Suggested Approach
    We recommend keeping methods of information gathering very simple. For example, if the problem behavior occurs several times a day, we recommend that teachers record occurrences over just a few days. If the problem behavior occurs infrequently (such as a few times a week), we recommend that teachers gather data over one or two weeks to be sure to include enough instances of the behavior to inform a plan for intervention. For daily observations teachers can use a chart of their daily classroom schedule and make a simple tally under the time of day and lesson activity when the target behavior occurs (see Table 3).(16) Over time patterns should become apparent, showing when the behavior is more likely and less likely to occur. For a behavior of low frequency teachers can make a very brief entry in a notebook or journal during transition periods (for example, at recess or between lessons) or at the end of the day about the immediate antecedents and consequences of the target behavior (see Table 4).(17) After recording and reviewing a number of these observations, teachers should be able to denote patterns in the frequency and triggers of the misbehavior.

    Roadblock 1.2
    "This class has so many behavior problems, I don't know where to start."
    Students' problem behaviors can be a source of great frustration and confusion to teachers, especially when they are persistent and appear to be inexplicable.

    Suggested Approach
    Multiple problem behaviors, such as disruption, inattention, and noncompliance, often originate from similar student needs, so by concentrating on one behavior in one setting, teachers may have a positive impact on others. We suggest that the teacher identify one priority behavior problem -- not necessarily the most troublesome or disruptive -- on which to focus initial efforts. By assessing the antecedents and consequences that prompt and reinforce the problem behavior and developing strategies that specifically link to the underlying function of the student's behavior, there may be immediate relief of problems across multiple settings and even across other problem behaviors and students. When such improvements are noted, however small, celebrate those successes with the students involved to encourage behavior improvements in other contexts.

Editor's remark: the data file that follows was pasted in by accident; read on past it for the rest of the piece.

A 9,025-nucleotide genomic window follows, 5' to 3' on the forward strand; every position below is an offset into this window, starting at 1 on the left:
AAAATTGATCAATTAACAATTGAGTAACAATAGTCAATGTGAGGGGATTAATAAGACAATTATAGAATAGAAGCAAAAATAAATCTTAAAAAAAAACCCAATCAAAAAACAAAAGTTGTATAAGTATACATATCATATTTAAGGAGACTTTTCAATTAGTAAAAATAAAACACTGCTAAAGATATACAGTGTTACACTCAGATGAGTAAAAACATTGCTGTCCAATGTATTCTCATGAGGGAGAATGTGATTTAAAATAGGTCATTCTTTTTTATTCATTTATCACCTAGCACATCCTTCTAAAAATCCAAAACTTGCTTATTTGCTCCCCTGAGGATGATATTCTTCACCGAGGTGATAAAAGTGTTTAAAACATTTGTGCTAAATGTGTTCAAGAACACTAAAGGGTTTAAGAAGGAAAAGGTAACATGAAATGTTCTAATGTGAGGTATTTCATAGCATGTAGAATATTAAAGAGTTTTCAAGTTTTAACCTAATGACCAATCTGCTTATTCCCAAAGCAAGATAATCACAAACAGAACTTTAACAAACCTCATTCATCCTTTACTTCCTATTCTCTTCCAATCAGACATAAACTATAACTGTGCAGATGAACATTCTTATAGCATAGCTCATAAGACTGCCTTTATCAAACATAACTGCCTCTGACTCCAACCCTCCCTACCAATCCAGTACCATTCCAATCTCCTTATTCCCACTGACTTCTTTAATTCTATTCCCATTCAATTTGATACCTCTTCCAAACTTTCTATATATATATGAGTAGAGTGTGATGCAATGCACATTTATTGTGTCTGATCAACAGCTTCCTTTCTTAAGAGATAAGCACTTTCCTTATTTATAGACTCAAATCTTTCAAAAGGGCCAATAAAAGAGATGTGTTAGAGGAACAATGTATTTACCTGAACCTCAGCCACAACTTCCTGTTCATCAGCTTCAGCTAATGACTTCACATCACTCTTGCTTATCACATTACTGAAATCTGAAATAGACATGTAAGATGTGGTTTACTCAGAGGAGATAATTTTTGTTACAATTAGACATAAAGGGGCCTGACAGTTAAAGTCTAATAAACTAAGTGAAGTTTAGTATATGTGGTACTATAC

Roadblock 1.3
    "I identified the trigger for the problem behavior and applied an intervention, but the student is still misbehaving."
    Sometimes problem behaviors persist following careful selection and implementation of an intervention.

    Suggested Approach
    First, it is important to be sure that the intervention has been given enough time to work. As a general rule, teachers should stick with an intervention for about a month or more to adequately assess its effect on problem behavior. It is not uncommon for teachers to observe a rebound effect, the worsening of behavior problems following an initial decrease, so patience and persistence are important. It also is important to remember that a single problem behavior may stem from multiple triggers, so sometimes a succession of changes in classroom conditions is required to remedy one problem behavior. Thus, we suggest that teachers continue to collect data and observe any recurrences of a problem behavior after an initial intervention has been implemented, identify antecedents and consequences, and assess if there might be another explanation for the behavior. With this additional information, teachers can try another approach that responds to the function of the misbehavior and continue to collect data to assess the effectiveness of the intervention.

    Roadblock 1.4
    "The problem isn't in my classroom -- it travels into my classroom from the playground."
    Some teachers recognize that disruptions outside the classroom can carry over and disrupt learning within it, but they are unsure how to deal with it or do not feel it is their responsibility to correct such problems.

    Suggested Approach